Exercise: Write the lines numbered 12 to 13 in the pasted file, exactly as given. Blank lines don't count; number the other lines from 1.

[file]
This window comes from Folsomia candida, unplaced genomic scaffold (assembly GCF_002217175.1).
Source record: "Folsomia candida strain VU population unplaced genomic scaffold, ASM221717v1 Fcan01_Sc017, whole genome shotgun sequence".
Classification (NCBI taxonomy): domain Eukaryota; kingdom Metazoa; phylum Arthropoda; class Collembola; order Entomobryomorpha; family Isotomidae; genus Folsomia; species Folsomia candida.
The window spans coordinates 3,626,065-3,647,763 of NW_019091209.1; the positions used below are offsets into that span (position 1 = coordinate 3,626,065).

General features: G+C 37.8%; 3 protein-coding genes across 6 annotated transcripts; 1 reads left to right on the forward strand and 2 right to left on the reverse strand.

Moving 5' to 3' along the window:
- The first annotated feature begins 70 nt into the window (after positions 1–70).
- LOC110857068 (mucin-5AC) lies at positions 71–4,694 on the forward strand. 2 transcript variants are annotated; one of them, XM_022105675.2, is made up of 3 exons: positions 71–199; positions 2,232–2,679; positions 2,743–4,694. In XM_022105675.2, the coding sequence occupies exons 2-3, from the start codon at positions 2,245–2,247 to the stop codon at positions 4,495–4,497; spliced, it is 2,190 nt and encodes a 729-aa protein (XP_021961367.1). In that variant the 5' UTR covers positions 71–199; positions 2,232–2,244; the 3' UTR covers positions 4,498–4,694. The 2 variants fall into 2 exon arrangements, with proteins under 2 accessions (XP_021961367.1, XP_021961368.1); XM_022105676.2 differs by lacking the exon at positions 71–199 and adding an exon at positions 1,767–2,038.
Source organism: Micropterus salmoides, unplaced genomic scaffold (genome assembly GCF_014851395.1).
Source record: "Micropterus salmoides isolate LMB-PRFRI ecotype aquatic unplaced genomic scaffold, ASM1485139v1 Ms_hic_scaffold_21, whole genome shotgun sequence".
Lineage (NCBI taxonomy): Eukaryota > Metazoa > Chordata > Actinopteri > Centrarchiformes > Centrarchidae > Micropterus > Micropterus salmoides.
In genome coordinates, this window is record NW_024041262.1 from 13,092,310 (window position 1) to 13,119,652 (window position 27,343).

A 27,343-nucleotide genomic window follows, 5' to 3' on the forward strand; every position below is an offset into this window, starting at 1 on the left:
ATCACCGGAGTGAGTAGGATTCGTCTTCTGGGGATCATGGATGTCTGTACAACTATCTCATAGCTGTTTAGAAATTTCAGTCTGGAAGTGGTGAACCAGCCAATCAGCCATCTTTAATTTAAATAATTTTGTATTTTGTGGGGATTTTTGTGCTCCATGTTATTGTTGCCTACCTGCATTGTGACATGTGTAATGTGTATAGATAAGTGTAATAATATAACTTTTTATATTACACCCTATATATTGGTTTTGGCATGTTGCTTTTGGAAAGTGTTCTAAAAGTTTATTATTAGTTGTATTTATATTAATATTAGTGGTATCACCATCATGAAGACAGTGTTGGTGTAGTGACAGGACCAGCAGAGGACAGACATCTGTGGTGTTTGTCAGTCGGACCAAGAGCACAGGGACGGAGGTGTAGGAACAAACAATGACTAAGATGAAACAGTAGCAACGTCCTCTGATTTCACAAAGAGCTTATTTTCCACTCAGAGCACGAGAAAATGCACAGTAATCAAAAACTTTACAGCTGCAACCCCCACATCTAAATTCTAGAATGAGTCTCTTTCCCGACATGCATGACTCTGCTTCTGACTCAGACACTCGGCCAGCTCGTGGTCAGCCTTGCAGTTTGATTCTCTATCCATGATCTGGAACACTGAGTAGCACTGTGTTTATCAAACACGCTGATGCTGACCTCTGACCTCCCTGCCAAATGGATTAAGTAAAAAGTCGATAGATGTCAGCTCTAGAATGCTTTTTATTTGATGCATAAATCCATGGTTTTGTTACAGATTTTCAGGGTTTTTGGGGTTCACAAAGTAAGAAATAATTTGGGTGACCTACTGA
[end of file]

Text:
In genome coordinates, this window is record NW_024041262.1 from 13,092,310 (window position 1) to 13,119,652 (window position 27,343).

A 27,343-nucleotide genomic window follows, 5' to 3' on the forward strand; every position below is an offset into this window, starting at 1 on the left: